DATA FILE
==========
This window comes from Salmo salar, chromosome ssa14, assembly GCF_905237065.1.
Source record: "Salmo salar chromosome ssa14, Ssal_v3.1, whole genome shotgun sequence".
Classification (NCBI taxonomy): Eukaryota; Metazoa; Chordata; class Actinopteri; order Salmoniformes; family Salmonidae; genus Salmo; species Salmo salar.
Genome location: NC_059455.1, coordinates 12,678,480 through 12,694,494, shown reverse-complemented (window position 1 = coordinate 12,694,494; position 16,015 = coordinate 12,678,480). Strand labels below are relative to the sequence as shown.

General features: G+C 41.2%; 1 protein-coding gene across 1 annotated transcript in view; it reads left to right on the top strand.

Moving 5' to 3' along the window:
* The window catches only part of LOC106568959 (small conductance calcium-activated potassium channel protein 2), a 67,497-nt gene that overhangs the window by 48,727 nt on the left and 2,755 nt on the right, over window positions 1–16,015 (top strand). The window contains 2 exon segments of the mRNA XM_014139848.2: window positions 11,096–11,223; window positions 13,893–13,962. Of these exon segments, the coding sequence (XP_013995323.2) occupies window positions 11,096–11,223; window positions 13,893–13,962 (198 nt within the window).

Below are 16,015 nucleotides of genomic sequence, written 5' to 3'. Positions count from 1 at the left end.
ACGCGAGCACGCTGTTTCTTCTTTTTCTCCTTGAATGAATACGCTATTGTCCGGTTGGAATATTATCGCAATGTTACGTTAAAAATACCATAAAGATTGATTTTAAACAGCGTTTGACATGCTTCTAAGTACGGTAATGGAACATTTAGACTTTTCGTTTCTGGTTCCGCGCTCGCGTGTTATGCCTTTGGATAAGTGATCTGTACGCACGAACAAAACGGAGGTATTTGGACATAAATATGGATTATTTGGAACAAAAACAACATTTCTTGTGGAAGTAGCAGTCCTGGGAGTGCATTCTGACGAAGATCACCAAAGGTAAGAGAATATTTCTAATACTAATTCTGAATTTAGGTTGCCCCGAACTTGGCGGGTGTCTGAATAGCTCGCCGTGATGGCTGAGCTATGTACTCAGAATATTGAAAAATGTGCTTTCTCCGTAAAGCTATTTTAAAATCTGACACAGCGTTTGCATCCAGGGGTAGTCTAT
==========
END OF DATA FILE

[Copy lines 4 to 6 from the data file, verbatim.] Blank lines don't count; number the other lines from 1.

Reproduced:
Genome location: NC_059455.1, coordinates 12,678,480 through 12,694,494, shown reverse-complemented (window position 1 = coordinate 12,694,494; position 16,015 = coordinate 12,678,480). Strand labels below are relative to the sequence as shown.

General features: G+C 41.2%; 1 protein-coding gene across 1 annotated transcript in view; it reads left to right on the top strand.

Moving 5' to 3' along the window: